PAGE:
Ancient Bird Bone Flutes Sound Like Birdsong

It’s always interesting to learn something about history, and researchers in Israel have certainly given us something to ponder. According to Scientific Reports, ancient bone flutes were able to be both identified and replicated.

It is thought that the flutes may have been constructed to mimic the sound of birds. Doing so would lure them in when hunting.

Photos: Wikimedia Commons / Laurent Davin

It is thought that the flutes were made by the Natufians, a people who lived thousands of years ago in the Levant region.

How Are They Made?

To make the flutes, the Natufians used small bones from the Eurasian teal and Eurasian coot birds. The smaller size and position of the finger holes and mouth allowed the flute to replicate the sounds of the sparrowhawk and Kestrel.

Photos: YouTube / Laurent Davin

Although the general thought is that the flutes were used for hunting, they may have been used for ceremonial purposes. It seems as if they were decorated and painted and worn around the neck.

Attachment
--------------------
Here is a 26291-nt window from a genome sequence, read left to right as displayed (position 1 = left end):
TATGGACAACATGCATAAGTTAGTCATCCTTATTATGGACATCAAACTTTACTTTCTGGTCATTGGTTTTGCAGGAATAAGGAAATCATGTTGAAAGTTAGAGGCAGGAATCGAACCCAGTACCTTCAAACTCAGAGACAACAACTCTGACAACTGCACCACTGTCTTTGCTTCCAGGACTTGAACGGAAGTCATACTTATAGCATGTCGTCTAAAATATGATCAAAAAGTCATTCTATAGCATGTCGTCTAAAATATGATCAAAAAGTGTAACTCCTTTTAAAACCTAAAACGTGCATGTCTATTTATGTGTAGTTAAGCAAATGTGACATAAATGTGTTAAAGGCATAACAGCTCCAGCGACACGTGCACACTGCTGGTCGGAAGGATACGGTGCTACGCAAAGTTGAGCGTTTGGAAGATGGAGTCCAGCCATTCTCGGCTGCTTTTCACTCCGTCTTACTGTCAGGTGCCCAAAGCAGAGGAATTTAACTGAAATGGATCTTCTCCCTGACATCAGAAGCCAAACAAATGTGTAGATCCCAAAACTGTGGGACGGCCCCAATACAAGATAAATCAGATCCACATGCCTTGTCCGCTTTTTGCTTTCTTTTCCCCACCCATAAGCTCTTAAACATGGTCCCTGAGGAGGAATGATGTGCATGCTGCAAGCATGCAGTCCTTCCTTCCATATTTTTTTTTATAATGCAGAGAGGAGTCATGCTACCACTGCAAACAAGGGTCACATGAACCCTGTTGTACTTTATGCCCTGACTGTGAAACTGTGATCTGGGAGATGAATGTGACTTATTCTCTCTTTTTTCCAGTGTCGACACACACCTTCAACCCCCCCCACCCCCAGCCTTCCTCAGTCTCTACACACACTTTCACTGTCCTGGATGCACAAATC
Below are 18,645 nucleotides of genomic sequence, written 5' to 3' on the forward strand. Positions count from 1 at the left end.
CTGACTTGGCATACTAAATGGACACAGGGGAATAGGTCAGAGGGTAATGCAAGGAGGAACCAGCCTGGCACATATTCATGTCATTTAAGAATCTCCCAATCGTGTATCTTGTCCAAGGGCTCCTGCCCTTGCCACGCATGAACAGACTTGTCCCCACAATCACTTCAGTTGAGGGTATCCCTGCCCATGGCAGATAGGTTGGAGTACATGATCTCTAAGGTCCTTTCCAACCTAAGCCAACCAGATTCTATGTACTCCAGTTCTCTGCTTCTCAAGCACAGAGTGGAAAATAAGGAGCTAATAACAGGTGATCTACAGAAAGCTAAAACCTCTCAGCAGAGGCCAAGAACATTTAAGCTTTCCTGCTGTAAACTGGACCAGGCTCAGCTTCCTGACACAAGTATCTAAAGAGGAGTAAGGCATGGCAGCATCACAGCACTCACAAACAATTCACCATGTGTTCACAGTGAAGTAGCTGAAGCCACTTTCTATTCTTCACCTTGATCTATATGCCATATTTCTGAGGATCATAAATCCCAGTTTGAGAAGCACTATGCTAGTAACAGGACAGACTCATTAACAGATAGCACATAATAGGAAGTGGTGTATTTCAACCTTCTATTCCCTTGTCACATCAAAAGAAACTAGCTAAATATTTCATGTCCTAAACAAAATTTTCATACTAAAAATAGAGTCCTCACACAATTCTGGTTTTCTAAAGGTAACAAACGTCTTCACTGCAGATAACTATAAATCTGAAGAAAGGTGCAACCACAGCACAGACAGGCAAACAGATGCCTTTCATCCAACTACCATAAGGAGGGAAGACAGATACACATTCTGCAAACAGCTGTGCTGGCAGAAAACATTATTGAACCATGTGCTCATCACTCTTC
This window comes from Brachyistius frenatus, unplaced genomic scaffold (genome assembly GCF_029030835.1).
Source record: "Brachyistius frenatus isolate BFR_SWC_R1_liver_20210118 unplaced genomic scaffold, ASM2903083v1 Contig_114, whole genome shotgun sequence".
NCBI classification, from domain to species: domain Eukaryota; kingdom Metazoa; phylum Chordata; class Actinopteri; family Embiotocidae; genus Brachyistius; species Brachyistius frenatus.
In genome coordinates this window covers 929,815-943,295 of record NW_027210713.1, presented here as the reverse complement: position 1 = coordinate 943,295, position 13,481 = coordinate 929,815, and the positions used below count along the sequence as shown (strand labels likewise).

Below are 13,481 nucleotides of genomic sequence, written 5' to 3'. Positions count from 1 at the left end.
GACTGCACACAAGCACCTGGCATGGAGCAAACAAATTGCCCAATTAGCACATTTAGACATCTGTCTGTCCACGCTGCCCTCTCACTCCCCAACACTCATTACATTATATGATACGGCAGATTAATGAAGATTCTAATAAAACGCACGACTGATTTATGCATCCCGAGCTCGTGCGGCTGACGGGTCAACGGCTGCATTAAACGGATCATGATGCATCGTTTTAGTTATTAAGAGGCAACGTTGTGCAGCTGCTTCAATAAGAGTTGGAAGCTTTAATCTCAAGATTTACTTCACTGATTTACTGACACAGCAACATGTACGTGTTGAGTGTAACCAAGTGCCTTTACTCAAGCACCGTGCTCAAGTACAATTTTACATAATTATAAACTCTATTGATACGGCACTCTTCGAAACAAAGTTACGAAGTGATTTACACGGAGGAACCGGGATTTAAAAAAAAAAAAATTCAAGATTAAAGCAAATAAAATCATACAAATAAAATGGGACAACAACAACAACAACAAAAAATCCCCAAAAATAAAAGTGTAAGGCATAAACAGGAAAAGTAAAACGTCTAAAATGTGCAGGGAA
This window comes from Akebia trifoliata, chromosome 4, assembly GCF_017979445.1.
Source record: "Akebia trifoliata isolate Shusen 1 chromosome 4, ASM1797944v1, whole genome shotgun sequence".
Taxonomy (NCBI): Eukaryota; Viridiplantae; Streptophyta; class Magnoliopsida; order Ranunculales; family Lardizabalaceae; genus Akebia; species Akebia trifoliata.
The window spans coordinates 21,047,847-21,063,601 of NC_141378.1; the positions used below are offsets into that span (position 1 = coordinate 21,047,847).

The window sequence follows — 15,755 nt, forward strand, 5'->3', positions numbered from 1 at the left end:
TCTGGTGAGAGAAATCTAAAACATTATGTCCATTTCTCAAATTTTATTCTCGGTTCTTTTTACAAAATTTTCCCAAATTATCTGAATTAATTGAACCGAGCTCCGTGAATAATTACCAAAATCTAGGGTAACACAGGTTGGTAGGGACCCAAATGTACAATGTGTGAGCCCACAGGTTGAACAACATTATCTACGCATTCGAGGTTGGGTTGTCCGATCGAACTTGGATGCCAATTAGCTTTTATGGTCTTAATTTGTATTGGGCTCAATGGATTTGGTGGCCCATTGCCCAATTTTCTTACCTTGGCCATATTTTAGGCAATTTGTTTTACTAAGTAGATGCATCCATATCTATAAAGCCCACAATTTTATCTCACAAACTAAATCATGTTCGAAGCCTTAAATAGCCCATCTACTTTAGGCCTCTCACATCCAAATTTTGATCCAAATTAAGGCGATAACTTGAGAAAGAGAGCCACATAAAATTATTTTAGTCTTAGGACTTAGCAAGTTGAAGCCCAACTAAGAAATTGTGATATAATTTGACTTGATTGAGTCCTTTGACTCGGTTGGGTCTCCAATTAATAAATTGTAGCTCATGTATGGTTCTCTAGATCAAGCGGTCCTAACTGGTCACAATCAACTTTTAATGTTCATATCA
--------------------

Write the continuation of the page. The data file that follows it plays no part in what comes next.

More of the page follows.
The lead author of the study, Laurent Davin, spoke with Live Science, saying how moving it was to play the flute for the first time after it was re-created.

A Society On The Move

It is thought that the Natufians created these flutes during the time they were transitioning from a nomadic society to an agricultural society.

It is also exciting because the ability to make these flutes from small bones to imitate falcon sounds could indicate that they were making other instruments as well.

Another author of the study, Hamudi Khalaily, spoke with The Times of Israel, saying he would like to return to the Valley when the birds are migrating.

His thought is that if they can replicate the sound, the birds would come to them.

People, Pets & Planet

Help where it’s needed most at GreaterGood for free!